Train Spills 4,000 Gallons of Diesel in the West Branch of the Delaware

Written by: Eddie Sanchez


Early Thursday morning, a train derailment occurred near Hale Eddy bridge–a famed stretch of prime trout water on the West Branch of the Delaware River–spilling almost 4,000 gallons of diesel fuel into the river. These are my home waters.

Large storms the day before had the river flowing at almost 6,000 cfs at the time of derailment. There are mixed reports as of yet to the extent of the environmental impact, but it seems that the high flows might have helped flush the fuel downstream. Fuel slicks have been reported for more than 15 miles downstream. Luckily, because of high flows, there is expected to be very little impact on the fishery. However, the impact on the ecosystem as a whole has yet to be seen.


Eddie Sanchez with a Delaware system rainbow.
Photo courtesy Eddie Sanchez

As recently as 2012, the Delaware was named the fifth-most polluted river in the United States. A multi-coalition effort to cleanup pollution has restored significant portions of the river, but there is still work to be done. Four states rely on a clean Delaware for their drinking water. That affects more than 15 million people.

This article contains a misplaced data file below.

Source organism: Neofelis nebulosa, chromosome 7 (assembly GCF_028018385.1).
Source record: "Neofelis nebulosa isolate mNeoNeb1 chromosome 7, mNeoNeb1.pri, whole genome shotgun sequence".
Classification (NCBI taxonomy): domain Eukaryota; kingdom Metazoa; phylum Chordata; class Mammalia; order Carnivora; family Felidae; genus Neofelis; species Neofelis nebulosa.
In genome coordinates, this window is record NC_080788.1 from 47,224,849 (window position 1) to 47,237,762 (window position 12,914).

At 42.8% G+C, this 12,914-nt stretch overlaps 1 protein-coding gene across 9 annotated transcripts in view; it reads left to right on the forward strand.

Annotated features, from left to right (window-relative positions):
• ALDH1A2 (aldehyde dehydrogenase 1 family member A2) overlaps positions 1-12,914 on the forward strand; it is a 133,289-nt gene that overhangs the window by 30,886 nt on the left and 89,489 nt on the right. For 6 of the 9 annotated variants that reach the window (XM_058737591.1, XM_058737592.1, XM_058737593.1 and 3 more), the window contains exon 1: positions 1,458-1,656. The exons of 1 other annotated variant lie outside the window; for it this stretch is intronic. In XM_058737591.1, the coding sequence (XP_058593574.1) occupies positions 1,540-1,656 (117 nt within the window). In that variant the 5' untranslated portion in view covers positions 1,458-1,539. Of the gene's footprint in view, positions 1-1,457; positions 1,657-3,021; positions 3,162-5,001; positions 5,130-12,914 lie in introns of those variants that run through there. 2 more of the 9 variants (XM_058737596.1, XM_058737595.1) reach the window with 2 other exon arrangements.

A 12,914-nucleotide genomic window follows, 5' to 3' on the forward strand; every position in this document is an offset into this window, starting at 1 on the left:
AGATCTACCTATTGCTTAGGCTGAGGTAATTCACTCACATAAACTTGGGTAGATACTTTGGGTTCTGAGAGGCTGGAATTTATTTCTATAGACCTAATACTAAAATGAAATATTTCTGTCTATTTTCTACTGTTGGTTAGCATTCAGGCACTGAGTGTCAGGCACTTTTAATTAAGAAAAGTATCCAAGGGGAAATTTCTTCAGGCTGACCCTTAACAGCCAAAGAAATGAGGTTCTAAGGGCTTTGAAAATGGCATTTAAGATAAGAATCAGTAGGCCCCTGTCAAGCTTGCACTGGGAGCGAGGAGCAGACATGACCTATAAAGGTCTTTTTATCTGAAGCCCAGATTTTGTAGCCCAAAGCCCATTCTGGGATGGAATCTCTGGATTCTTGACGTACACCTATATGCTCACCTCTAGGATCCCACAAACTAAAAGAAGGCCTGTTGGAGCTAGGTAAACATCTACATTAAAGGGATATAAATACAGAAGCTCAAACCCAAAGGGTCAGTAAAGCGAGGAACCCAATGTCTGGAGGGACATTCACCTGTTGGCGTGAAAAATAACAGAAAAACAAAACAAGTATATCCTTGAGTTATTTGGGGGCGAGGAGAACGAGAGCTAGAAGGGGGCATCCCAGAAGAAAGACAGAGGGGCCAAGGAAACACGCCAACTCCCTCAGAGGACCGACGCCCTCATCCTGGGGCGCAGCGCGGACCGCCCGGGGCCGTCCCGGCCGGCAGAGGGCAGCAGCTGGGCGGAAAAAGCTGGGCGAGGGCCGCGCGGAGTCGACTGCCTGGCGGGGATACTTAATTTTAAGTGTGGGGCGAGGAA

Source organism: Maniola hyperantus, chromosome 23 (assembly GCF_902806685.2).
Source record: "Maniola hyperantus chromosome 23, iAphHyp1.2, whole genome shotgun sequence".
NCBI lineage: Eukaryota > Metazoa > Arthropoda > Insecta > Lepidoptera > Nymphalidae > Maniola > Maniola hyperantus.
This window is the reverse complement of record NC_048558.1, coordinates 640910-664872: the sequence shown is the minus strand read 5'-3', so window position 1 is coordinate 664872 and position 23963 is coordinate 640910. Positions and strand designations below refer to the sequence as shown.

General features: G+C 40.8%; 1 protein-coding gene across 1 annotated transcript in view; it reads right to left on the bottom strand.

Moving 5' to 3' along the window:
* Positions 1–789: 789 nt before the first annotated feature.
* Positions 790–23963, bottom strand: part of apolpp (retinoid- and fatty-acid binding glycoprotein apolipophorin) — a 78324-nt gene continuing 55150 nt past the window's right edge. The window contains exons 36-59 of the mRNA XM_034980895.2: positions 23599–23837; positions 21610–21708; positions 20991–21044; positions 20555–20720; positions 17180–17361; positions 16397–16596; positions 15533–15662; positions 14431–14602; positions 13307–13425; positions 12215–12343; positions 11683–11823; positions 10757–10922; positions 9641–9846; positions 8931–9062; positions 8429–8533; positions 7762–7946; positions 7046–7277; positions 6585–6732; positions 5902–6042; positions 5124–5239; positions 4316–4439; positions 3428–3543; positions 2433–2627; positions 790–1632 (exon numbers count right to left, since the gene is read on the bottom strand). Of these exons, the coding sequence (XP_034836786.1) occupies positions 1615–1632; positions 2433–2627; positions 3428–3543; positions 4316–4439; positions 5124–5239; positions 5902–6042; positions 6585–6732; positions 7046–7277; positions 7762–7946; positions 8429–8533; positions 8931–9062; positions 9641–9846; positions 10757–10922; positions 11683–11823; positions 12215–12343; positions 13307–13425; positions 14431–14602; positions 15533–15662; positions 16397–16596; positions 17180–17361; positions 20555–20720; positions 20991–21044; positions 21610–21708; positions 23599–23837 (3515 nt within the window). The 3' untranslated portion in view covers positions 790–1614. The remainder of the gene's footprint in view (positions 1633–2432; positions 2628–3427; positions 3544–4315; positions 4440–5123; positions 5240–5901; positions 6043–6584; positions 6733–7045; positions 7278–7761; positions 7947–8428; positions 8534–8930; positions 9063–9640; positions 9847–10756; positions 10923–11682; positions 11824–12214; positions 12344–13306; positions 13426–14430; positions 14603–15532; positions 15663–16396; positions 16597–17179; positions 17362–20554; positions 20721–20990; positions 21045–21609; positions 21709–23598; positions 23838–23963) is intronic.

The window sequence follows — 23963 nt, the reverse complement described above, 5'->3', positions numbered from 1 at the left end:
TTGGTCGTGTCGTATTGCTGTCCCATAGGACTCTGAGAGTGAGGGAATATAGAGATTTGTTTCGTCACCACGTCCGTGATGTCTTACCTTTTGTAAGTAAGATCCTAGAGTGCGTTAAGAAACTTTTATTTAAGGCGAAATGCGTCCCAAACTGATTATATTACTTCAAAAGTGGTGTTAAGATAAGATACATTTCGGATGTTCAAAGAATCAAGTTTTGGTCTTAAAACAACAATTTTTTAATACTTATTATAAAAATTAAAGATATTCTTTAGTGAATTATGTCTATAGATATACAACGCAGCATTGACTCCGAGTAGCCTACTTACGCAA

This isn’t the first spill on the Delaware, and it won’t be the last. The biggest impact of spills like this may be on the bird population. As an angler and a lover of the outdoors, stories like this recent spill break my heart.


The Delaware needs our vigilance to ensure its health.
Photo courtesy Eddie Sanchez

Conservation and fly fishing go hand in hand. Trout are sensitive, and their survival depends on smart, conservation-minded efforts to make the changes needed to protect their habitats. It’s up to us—the people that love these wild places—to take the steps needed to ensure the future of our fisheries. Find the front lines on your local water. Get involved. Pack it out. Vote for the environment. Our voices together are louder than on their own.

Eddie Sanchez calls the Catskill Mountains of New York home. He’s an ambassador for Brown Folks Fishing. When he’s not on the water you’ll find him on his mountain bike or snowboard. Check him out on instagram

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